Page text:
the center of horizontal and vertical rotation when creating photographs for stereo panoramas. The two photographically
created images are displayed on a cylinder or a sphere. The radius from the viewer to the image is set at approximately
20 feet, or at the object of major interest.
A full stereo view is presented in all directions. The interocular distance, as seen from the viewer's perspective, displaces
the two spherical images horizontally. This presents correct stereo separation in whatever direction the viewer is looking,
even up and down. Objects at infinity will move with the viewer, contributing to an immersive experience. Stereo
panoramas created with this acquisition and display technique can be applied without modification to a large array of VR
devices having different screen arrangements and different VR libraries.
Autostereoscopy (AS) is an increasingly valuable virtual reality (VR) display technology; indeed, the IS&T / SPIE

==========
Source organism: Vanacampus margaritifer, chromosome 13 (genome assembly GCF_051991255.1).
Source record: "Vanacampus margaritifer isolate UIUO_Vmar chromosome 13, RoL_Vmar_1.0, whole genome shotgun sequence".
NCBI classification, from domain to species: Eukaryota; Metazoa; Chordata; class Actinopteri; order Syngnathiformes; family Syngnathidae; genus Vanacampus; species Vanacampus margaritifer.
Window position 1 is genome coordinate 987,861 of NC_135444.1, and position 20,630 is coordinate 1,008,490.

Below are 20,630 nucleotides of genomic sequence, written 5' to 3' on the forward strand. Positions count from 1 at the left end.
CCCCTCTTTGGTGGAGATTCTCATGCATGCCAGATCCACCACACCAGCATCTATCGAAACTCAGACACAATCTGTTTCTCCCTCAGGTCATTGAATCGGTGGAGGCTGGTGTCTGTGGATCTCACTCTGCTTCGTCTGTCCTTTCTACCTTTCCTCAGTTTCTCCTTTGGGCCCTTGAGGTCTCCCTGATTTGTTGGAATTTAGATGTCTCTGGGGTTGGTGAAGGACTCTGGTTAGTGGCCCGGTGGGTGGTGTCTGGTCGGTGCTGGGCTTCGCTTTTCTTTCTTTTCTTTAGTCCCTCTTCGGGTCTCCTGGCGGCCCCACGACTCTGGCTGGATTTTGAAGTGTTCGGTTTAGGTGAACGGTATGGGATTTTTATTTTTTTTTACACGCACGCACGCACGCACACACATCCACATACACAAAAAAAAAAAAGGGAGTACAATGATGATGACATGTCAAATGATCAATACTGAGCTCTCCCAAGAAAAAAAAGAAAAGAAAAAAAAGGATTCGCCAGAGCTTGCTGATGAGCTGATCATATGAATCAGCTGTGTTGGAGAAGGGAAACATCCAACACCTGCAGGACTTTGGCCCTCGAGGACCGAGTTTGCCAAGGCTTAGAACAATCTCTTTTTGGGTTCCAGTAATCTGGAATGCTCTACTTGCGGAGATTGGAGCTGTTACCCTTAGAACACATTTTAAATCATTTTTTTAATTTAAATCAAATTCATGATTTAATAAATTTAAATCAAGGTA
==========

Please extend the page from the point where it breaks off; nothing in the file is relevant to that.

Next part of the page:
Electronic Imaging Conference has seen rapid growth in the number and scope of AS papers in recent years. The first
Varrier paper appeared at SPIE in 2001, and much has changed since then. What began as a single-panel prototype has
grown to a full scale VR autostereo display system, with a variety of form factors, features, and options. Varrier is a
barrier strip AS display system that qualifies as a true VR display, offering a head-tracked ortho-stereo first person
interactive VR experience without the need for glasses or other gear to be worn by the user.
Since Varrier's inception, new algorithmic and systemic developments have produced performance and quality
improvements. Visual acuity has increased by a factor of 1.4X with new fine-resolution barrier strip linescreens and
computational algorithms that support variable sub-pixel resolutions. Performance has improved by a factor of 3X using
a new GPU shader-based sub-pixel algorithm that accomplishes in one pass what previously required three passes. The
Varrier modulation algorithm that began as a computationally expensive task is now no more costly than conventional
stereoscopic rendering. Interactive rendering rates of 60 Hz are now possible in Varrier for complex scene geometry on
the order of 100K vertices, and performance is GPU bound, hence it is expected to continue improving with graphics